Diagram of blind thrust fault. Image credit: Stephen Nelson, Tulane University).
A fault is a fracture or zone of fractures in a planet's crust, accompanied by displacement of the opposing sides parallel to the fracture. There are three basic types of fault – strike-slip, normal, and thrust – as shown in the diagram. These range in size from a few tens of meters to hundreds of kilometers in dimension.
Types of fault
Strike-slip faults are vertical (or nearly vertical) fractures where the blocks have mostly moved horizontally. If the block opposite an observer looking across the fault moves to the right, the slip style is termed right lateral; if the block moves to the left, the motion is termed left lateral. A transform fault is a special variety of strike-slip fault that accommodates relative horizontal slip between other tectonic elements, such as oceanic crustal plates. Transform faults often extend from mid-ocean ridges.
Dip-slip faults are inclined fractures where the blocks have mostly shifted vertically. If the rock mass above an inclined fault moves down, the fault is termed normal, whereas if the rock above the fault moves up, the fault is termed reverse. A thrust fault is a reverse fault with a dip of 45° or less. Oblique-slip faults have significant components of different slip styles. A blind thrust fault is a thrust fault that does not rupture all the way up to the surface so there is no evidence of it on the ground. It is "buried" under the uppermost layers of rock in the crust.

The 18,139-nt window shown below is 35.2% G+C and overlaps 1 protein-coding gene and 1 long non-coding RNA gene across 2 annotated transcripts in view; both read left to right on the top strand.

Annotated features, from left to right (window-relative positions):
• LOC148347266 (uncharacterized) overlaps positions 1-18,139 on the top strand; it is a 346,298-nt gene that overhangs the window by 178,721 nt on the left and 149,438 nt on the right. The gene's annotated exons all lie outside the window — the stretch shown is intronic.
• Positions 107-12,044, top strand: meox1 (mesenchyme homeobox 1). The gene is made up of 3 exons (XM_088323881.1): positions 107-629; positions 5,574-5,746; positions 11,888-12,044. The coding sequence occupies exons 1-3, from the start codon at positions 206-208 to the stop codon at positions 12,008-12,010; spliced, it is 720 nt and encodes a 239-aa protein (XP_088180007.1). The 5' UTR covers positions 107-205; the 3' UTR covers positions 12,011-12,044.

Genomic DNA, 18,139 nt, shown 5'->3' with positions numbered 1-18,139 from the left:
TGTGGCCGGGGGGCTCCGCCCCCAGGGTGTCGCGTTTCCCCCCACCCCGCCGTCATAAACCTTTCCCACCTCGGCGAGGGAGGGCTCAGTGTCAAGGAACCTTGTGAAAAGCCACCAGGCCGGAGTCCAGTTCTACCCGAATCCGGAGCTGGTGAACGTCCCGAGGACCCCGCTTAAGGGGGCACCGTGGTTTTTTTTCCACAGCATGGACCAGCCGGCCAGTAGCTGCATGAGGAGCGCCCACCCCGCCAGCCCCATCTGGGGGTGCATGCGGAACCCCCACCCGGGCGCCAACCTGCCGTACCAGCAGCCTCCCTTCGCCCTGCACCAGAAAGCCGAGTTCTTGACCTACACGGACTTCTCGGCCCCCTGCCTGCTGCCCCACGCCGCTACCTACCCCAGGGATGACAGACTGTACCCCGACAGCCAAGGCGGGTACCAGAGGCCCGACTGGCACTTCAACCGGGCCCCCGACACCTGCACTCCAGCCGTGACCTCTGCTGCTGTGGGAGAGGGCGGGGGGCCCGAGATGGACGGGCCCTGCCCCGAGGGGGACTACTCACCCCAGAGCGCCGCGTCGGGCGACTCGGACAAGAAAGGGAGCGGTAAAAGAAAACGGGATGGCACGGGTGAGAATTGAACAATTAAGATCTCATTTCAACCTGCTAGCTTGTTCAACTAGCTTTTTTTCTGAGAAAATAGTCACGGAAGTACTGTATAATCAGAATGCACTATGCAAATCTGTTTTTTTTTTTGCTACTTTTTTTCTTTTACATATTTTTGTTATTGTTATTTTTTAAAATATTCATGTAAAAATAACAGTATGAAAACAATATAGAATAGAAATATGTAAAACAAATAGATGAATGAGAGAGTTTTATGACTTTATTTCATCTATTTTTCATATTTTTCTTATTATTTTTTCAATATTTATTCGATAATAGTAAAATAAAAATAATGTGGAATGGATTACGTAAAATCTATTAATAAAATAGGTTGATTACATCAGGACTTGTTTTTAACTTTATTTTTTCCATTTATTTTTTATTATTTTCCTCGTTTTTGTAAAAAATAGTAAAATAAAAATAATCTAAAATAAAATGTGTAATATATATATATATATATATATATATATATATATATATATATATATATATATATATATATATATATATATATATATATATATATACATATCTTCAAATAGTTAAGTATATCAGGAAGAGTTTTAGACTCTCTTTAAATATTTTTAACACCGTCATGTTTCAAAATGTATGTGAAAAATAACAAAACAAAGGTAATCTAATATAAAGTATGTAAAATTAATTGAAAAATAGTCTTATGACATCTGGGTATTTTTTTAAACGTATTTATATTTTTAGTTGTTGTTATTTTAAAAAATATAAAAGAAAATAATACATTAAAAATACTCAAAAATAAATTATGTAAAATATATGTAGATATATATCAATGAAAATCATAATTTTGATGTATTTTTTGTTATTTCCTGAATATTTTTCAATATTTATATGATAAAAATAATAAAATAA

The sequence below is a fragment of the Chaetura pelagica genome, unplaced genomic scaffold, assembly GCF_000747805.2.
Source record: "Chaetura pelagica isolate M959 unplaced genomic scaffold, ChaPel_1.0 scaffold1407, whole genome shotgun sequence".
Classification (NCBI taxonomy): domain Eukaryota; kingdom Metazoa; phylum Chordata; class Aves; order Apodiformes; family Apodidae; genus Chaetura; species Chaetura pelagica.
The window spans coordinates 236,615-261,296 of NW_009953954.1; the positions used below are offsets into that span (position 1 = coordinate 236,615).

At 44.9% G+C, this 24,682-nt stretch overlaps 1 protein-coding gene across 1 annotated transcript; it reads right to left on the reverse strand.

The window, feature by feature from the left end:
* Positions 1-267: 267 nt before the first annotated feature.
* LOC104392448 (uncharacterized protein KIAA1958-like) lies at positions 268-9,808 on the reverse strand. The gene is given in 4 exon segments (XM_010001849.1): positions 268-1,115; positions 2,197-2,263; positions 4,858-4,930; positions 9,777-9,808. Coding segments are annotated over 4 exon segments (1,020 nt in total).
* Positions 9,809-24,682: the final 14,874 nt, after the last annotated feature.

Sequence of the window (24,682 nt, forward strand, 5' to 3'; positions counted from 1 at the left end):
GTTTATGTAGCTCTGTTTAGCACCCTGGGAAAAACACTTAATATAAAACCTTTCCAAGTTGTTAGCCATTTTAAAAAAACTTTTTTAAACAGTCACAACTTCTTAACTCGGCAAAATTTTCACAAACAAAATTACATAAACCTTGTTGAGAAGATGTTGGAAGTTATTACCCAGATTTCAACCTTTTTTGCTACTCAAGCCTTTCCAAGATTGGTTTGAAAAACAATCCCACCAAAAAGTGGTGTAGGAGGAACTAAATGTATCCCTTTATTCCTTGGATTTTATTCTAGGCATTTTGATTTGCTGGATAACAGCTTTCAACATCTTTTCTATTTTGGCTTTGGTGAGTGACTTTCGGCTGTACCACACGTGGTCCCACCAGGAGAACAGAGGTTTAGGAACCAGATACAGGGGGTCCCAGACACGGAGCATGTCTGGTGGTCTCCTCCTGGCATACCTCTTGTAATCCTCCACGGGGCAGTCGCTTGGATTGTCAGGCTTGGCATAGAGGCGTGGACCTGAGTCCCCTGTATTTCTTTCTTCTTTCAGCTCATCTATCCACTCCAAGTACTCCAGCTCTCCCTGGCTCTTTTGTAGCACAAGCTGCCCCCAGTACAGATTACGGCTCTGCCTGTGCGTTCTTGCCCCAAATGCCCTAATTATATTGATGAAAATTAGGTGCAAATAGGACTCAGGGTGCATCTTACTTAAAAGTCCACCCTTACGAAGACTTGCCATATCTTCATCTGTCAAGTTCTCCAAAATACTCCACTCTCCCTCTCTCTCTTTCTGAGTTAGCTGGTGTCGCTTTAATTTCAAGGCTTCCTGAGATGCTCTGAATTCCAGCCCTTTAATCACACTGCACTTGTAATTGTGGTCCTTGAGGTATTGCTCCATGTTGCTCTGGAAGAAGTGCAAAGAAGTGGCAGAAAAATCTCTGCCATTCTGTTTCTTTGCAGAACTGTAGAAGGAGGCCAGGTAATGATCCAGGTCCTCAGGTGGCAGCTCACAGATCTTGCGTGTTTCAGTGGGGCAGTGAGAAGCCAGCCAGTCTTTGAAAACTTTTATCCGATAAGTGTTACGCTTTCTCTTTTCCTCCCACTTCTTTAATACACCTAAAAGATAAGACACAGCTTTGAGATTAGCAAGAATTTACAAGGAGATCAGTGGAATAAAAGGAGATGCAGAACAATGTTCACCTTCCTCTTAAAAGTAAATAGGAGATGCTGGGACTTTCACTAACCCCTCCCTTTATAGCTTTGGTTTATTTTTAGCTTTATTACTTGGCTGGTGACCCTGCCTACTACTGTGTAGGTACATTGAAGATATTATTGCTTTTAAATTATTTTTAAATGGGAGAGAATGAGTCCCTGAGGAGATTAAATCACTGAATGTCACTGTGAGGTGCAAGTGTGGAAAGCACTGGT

Other aspects of faults
The fault plane is the planar (flat) surface along which there is slip during an earthquake. The fault trace is the intersection of a fault with the ground surface; also, the line commonly plotted on geologic maps to represent a fault.
A fault scarp is a cliff or steep slope formed directly by movement along a fault and representing the exposed surface of the fault before modification by erosion and weathering. Fault gouge is crushed and ground-up rock produced by friction between the two sides when a fault moves.
|More than 6 feet was added to this fault scarp by
vertical movement in the 1983 Borah Peak, Idaho, earthquake. Credit:
U.S. Geological Survey.
Slip is the relative displacement of formerly adjacent points on opposite sides of a fault, measured on the fault surface. The slip rate is how fast the two sides of a fault are slipping relative to one another, as determined from geodetic measurements, from offset man-made structures, or from offset geologic features whose age can be estimated. It is measured parallel to the predominant slip direction or estimated from the vertical or horizontal offset of geologic markers.